I travel a fair amount for my work, and sometimes I have interesting travel experiences. I recently went to Pittsburgh to conduct another training class, this time for a group of military veterans who want to get into the drilling industry.

The local airport here in Brunswick, Ga., is a small wonder. Because we have the Federal Law Enforcement Training Center here, a lot of wheels fly in and out from Washington, D.C. So a few years ago, they spent enough of your money to build us a fine airport. Thanks. Airport security is a breeze. No lines, and since I fly fairly often, the TSA people kinda know me, and actually treat me like a human – no groping or anything.

It’s only an hour flight to the main hub of confusion in Atlanta, so I don’t worry too much about seat selection, except I like to be on the left side of the plane. We fly out right over my house, and I can look and see if Lottie’s boyfriend has arrived yet.

Once I get to Atlanta and start looking for my next flight, it always is at least a 400-mile hike to the next gate. I debate just walking to Pittsburgh.

The next flight is longer, so I try to be a little pickier about my seat selection. I try to get an aisle seat, so I can stretch out a little more – and be able to more easily examine the flight attendants for any obvious physical defects.

Once on the ground in Pittsburgh, the fun begins. First, until I actually have it in my hands, I wonder if my suitcase will arrive. It did. Then on to the rent-a-car counter. I always reserve a car ahead, but that is no guarantee. Since I don’t have to impress anyone and don’t have much to haul, the cheapest, smallest car is what I reserve. They give you a choice of cars, and I check one off, but the fine print also says, “Or Equivalent.” This time, the equivalent to an actual automobile was the smallest Chevy I’ve ever seen, I don’t remember the model; I think it was a Chevrolet “Weenie” or something. Since it was fairly new, it was built after the government had so generously bailed out GM and showed them how to build cars for the unwashed masses, so it didn’t have cruise control, inside adjustable mirrors, electric door locks or comfortable seats. But on the bright side, it seemed that both cylinders ran to the best of their abilities. When I got on the road, I found out that cruise control wasn’t really important; I wasn’t going to get a speeding ticket with this powerhouse anyway.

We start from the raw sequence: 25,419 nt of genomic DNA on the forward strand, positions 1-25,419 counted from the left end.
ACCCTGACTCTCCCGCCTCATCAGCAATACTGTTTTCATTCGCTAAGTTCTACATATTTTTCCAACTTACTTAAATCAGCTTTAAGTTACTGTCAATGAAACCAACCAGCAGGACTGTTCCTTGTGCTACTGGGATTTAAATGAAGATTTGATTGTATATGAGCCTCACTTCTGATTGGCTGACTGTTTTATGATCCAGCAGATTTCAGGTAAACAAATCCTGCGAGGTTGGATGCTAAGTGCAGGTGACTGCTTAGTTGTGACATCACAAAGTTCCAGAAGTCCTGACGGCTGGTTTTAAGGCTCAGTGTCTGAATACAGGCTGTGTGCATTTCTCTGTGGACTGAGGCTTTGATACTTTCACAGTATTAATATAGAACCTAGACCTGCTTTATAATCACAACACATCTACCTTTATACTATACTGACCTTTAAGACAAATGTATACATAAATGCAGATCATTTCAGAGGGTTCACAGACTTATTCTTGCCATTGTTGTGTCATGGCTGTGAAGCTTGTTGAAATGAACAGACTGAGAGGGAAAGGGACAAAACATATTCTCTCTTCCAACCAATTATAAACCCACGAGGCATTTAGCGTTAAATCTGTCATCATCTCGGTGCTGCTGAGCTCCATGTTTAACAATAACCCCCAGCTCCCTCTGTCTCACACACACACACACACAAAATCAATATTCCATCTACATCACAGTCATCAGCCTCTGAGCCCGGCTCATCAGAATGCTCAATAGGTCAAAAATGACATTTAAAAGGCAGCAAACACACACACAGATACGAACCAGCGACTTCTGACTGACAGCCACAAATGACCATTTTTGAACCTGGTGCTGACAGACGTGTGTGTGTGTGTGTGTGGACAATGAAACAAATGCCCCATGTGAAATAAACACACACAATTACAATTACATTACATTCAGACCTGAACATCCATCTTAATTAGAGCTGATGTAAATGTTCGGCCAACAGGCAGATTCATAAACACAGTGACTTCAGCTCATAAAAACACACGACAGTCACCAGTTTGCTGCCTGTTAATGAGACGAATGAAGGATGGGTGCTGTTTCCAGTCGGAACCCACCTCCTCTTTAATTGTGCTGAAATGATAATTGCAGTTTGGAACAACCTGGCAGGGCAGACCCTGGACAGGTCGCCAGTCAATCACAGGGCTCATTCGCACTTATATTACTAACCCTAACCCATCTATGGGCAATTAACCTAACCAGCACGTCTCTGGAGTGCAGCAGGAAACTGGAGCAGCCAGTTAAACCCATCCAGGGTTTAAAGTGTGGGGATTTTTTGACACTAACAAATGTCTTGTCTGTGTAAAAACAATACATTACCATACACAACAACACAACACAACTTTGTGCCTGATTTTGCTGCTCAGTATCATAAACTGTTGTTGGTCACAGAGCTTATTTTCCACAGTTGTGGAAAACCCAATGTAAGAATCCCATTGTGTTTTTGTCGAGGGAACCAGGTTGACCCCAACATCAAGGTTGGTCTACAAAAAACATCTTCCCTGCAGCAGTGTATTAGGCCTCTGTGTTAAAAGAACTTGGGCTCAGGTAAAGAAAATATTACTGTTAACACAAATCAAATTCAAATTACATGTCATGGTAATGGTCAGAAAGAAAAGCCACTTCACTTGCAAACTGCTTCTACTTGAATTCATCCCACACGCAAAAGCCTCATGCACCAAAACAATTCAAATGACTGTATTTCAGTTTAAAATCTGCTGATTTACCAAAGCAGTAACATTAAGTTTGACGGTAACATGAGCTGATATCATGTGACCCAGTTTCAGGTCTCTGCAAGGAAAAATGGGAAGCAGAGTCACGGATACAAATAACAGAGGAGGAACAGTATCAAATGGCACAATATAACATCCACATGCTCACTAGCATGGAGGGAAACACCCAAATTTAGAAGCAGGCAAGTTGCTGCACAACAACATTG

On my last trip, my GPS unit expired suddenly, and I had to fall back on actual paper maps and road signs. Thank God for the Boy Scout training I had many years ago. Navigating in Pennsylvania at night is an experience unto itself. I’m convinced that the engineer who designed the highway system had been on a three-day bender, dropped a plate of spaghetti on a topo map, and called it good.

Hours later, I arrived at my motel, a small business-class motel with a closed office. I rang the bell and waited. Eventually, the old widow lady who ran the place came out, looked at me suspiciously, and asked me what I wanted at this time of night. I told her I had a reservation, and she told me that she’d never heard of me. Eventually, I got a room, but during my attempt at pleasant conversation, I began to suspect why she was a widow.

My classes went very well. We were hosted at the Indiana, Pa., VFW, and they were very nice to us. My class – all veterans – was eager to learn, so teaching was fun.

One thing that happened during the second week was I locked my keys in the car one night and didn’t notice until morning. Also locked in the car was my man-bag with all my MacGyver tools, so I had to improvise. With two coat hangers and a stick, I went to work. This is when I found the one redeeming

quality of my Chevy “Weenie.” The doors were so cheaply made that I had no trouble springing one back enough to insert my crudely made fishing tools. It took all of five minutes – with no tools – to open the door.

After graduation and some nice cards and gifts from my class, it was time to head back to the airport. The flight was at 7 a.m., so, allowing for driving time, car rental return,

check-in and going through security, I had to leave the room by 2 a.m.; I realize that a day has two 2-o’clocks, but I sure like the other, later one better.

Check-in went well until they weighed my bag. I was a couple pounds over, due to the gifts from my class, and the “nice” lady would not make an exception – more money out of my pocket. TSA moved at the speed of a glacier, so I almost missed my flight.

I was the last one on the plane, and as I moved to my seat, I found that the airline had seated me next to a bull walrus. What was left of my seat was just big enough to hold a 1-by-4, if stood up on edge. I told the flight attendant, “Whoa! This dog won’t hunt. I ain’t even gonna try to fit in that seat unless you can get that walrus to retract some of that blubber to the seat he bought!” I stood in the aisle while they tried to figure out what to do. I told them I’d sell him my seat since he was spread out on it anyway, but that didn’t work either. I asked why they didn’t sell him two seats, and they told me that the Americans with Disabilities Act forbade discriminating against people with disabilities. I told them that lard was not a disability, but it fell on deaf ears. The plane couldn’t leave until I had a seat, and people were starting to look around to see who the troublemaker was. I was content to stand there until they found me a seat. I told them I’d trade with a midget or a pygmy or something. I won’t mention the airline, I’ll just call it D/A, which is not the company’s initials, but does sum up its procedures pretty well. They finally found me a seat next to a normal human, so all I had to do was fold up like a Barlow knife and endure the flight.

I sure was glad to get home so Lottie could make me a sammich.